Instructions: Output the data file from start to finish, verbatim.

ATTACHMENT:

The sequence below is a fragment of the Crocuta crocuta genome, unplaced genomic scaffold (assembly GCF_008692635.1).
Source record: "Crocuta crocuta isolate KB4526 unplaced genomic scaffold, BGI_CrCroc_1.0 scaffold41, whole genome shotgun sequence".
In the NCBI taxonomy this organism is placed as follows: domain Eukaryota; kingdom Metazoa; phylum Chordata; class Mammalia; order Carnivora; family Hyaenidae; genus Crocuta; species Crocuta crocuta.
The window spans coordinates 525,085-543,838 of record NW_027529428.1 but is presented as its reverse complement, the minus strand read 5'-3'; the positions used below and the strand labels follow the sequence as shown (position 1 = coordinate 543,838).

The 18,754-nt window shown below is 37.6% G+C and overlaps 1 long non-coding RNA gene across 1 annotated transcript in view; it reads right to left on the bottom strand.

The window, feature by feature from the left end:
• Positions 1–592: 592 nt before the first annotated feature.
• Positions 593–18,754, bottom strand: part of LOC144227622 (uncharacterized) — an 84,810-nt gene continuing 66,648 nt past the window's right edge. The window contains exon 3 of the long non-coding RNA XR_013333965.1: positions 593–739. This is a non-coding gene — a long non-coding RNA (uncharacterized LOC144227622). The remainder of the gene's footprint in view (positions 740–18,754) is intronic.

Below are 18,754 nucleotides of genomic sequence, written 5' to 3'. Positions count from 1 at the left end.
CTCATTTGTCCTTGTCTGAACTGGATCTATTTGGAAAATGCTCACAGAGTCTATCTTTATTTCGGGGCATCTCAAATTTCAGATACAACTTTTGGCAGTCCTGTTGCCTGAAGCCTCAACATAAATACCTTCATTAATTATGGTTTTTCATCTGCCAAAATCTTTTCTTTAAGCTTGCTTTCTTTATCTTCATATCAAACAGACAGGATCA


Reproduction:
The sequence below is a fragment of the Crocuta crocuta genome, unplaced genomic scaffold (assembly GCF_008692635.1).
Source record: "Crocuta crocuta isolate KB4526 unplaced genomic scaffold, BGI_CrCroc_1.0 scaffold41, whole genome shotgun sequence".
In the NCBI taxonomy this organism is placed as follows: domain Eukaryota; kingdom Metazoa; phylum Chordata; class Mammalia; order Carnivora; family Hyaenidae; genus Crocuta; species Crocuta crocuta.
The window spans coordinates 525,085-543,838 of record NW_027529428.1 but is presented as its reverse complement, the minus strand read 5'-3'; the positions used below and the strand labels follow the sequence as shown (position 1 = coordinate 543,838).

The 18,754-nt window shown below is 37.6% G+C and overlaps 1 long non-coding RNA gene across 1 annotated transcript in view; it reads right to left on the bottom strand.

The window, feature by feature from the left end:
• Positions 1–592: 592 nt before the first annotated feature.
• Positions 593–18,754, bottom strand: part of LOC144227622 (uncharacterized) — an 84,810-nt gene continuing 66,648 nt past the window's right edge. The window contains exon 3 of the long non-coding RNA XR_013333965.1: positions 593–739. This is a non-coding gene — a long non-coding RNA (uncharacterized LOC144227622). The remainder of the gene's footprint in view (positions 740–18,754) is intronic.

Below are 18,754 nucleotides of genomic sequence, written 5' to 3'. Positions count from 1 at the left end.
CTCATTTGTCCTTGTCTGAACTGGATCTATTTGGAAAATGCTCACAGAGTCTATCTTTATTTCGGGGCATCTCAAATTTCAGATACAACTTTTGGCAGTCCTGTTGCCTGAAGCCTCAACATAAATACCTTCATTAATTATGGTTTTTCATCTGCCAAAATCTTTTCTTTAAGCTTGCTTTCTTTATCTTCATATCAAACAGACAGGATCA